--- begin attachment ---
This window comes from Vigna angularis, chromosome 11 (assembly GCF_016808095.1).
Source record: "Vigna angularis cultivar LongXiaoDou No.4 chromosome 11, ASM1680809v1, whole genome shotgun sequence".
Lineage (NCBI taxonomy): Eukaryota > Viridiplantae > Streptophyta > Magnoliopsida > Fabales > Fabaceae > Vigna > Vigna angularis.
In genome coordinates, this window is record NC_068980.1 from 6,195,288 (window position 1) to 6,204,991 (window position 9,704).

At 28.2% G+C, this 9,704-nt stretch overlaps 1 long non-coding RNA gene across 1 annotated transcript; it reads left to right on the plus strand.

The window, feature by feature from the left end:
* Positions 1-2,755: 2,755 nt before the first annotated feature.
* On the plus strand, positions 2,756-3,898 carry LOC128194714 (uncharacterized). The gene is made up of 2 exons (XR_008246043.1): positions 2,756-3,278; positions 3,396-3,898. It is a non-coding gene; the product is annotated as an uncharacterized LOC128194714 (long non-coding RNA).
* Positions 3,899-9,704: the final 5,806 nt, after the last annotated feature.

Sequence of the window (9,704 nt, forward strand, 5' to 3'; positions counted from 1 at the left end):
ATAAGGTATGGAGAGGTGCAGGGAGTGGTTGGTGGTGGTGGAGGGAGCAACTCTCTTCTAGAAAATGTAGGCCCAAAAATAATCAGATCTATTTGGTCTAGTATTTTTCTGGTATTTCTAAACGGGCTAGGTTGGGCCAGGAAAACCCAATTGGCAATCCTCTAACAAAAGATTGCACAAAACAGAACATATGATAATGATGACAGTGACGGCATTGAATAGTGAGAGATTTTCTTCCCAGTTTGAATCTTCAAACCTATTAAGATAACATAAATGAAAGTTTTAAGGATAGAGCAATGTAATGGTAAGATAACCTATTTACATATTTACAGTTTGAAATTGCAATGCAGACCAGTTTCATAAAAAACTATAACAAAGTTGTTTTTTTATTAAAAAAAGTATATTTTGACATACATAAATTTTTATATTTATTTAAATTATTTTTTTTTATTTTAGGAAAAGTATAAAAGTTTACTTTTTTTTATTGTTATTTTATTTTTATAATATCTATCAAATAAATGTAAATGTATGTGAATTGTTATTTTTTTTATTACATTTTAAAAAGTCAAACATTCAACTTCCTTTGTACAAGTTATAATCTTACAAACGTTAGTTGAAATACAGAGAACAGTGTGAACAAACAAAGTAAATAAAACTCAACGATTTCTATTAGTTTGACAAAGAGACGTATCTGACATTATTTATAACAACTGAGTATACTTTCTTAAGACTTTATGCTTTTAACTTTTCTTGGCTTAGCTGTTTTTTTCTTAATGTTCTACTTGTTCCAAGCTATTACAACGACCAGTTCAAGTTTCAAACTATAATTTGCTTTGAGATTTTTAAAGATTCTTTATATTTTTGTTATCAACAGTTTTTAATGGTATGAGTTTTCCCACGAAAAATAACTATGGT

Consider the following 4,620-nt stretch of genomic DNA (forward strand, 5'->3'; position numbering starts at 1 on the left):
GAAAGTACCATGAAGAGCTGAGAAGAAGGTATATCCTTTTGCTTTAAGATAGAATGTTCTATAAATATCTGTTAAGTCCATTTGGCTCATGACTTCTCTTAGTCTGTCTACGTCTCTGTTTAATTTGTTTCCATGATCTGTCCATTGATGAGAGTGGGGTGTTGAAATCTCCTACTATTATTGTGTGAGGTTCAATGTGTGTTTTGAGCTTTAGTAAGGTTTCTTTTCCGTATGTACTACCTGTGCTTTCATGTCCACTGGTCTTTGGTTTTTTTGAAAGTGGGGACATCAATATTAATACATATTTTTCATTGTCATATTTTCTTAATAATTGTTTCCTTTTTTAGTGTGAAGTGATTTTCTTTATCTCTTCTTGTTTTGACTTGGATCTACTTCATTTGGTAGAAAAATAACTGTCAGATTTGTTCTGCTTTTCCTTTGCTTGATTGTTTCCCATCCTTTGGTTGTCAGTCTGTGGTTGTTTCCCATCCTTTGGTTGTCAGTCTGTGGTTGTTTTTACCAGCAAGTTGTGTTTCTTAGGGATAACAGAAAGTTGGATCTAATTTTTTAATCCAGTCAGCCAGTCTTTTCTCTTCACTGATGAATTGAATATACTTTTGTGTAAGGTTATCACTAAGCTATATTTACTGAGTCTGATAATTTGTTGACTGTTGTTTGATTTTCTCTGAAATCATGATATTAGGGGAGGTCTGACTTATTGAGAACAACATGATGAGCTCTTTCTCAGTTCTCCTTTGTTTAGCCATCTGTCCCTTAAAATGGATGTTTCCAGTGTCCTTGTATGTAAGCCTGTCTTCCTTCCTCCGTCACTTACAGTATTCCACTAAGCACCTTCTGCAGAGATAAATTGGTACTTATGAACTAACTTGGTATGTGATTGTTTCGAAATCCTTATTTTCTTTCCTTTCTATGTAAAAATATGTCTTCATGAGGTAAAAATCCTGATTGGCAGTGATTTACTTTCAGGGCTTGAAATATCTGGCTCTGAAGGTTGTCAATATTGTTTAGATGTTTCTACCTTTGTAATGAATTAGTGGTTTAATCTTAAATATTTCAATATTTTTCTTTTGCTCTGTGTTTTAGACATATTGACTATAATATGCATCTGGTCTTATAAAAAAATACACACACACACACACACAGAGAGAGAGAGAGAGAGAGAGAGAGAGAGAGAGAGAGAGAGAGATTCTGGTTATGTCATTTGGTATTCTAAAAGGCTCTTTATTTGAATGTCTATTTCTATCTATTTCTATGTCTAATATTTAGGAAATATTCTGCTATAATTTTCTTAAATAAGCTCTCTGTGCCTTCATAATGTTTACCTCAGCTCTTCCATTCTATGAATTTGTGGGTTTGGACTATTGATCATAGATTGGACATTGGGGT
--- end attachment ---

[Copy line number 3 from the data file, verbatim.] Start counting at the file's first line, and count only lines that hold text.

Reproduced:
Lineage (NCBI taxonomy): Eukaryota > Viridiplantae > Streptophyta > Magnoliopsida > Fabales > Fabaceae > Vigna > Vigna angularis.